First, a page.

The right to a free public education (Article 11, §1)
Prohibiting reductions in public pension benefits (Article 5, §7)
Rights to worker compensation (Article 1, §18)
Rights to be a member of a union and bargain collectively (Article 1,§17)
Requirements that the state provide for social welfare needs (Article 27,§1).

Third, the constitution sets the most important policy goals for the people of New York State, and thus, has an impact on every other law currently in place and on future statutes yet to come.  For example, the 1967 convention was specially convened by an act of the Legislature a decade after the 20 year scheduled referendum was voted down in 1957.  Following the 1967 convention, voters rejected the proposed changes which included the proposed repeal to the “Blaine Amendment,” which prohibits the use of state monies to be used to assist religious and private schools.  Had this proposal not been rejected by the voters, public education would look very different in New York (NYSUT).

More than ever before, we need to protect and preserve our constitutional rights in this state.

Do we trust today’s elected officials to rewrite our state constitution that has served us well for many years? Do we want politicians, misconceptions, uninformed and misled voters to threaten the fundamental rights documented in the state constitution? 

It is crucial that the CSTA and all public unions within NYS stay involved and cognizant of the issues and the threats to our livelihood. If we don’t protect it who will? We have to remain active in the political process.

When we go to the polls on November 7, 2017, we must vote NO to the question: “Shall there be a convention to revise the constitution and amend the same?” as we are well aware of the disastrous ramifications of such a process.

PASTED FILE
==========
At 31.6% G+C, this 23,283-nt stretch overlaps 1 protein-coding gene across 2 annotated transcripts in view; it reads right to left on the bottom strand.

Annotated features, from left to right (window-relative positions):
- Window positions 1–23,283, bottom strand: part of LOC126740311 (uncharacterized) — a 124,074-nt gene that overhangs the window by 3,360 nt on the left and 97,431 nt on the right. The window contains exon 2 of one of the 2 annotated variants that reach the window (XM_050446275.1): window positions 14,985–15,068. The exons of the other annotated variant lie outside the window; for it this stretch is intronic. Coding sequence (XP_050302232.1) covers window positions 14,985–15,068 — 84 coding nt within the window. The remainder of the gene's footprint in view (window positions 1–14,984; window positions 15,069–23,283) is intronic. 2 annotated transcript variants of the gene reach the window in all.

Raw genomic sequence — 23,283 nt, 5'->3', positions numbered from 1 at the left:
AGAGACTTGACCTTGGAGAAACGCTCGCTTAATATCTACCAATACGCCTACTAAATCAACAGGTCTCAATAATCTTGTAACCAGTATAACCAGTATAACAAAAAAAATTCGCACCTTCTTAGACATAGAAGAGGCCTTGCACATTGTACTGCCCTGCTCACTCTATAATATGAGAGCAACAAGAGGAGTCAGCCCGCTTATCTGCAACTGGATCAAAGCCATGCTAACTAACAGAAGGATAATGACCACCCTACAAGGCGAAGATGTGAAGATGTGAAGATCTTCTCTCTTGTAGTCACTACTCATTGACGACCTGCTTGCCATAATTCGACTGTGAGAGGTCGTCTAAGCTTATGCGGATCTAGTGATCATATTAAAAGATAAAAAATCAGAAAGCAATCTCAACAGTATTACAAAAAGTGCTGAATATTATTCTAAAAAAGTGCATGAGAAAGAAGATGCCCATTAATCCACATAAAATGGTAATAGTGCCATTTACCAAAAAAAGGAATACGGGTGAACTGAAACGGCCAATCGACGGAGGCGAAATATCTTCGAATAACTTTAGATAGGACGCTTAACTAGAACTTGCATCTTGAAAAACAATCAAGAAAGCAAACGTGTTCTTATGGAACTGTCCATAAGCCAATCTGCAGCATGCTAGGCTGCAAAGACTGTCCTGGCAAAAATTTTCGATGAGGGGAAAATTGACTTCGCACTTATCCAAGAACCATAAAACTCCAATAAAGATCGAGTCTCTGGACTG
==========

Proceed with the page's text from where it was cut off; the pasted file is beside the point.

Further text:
In Solidarity,
Richard Creamer
Executive Vice-President
Central Square Teachers' Association

The Latest Retiree Information - New Info Added!

2016 CSTA Audit

Reclaim the Joy of Teaching article

CSTA Disaster Relief Fund

Our union decided to create a Disaster Relief Fund for members of the Central Square School District community.  We have a form that any CSTA member can fill out requesting funds that we wanted to make available on the website. Please click here to access the CSTA Disaster Relief Fund form.

Take Action with NYSUT's MAC

CSTA Members,We are all aware of the fight for confidentiality for our evaluations. I urge you to go to and join NYSUT's Member Action Center from your home computer. Send your fax to your legislators and the governor that your personal evaluation needs to be kept personal, and don't do it once, do it twice every day. Share the information and site with your family and friends and ask them to send their faxes. "Like" the MAC site and add them to your Facebook page. Take action, remind your colleagues and push back.

​Linda Meredith

The Most Current Information from Your CSTA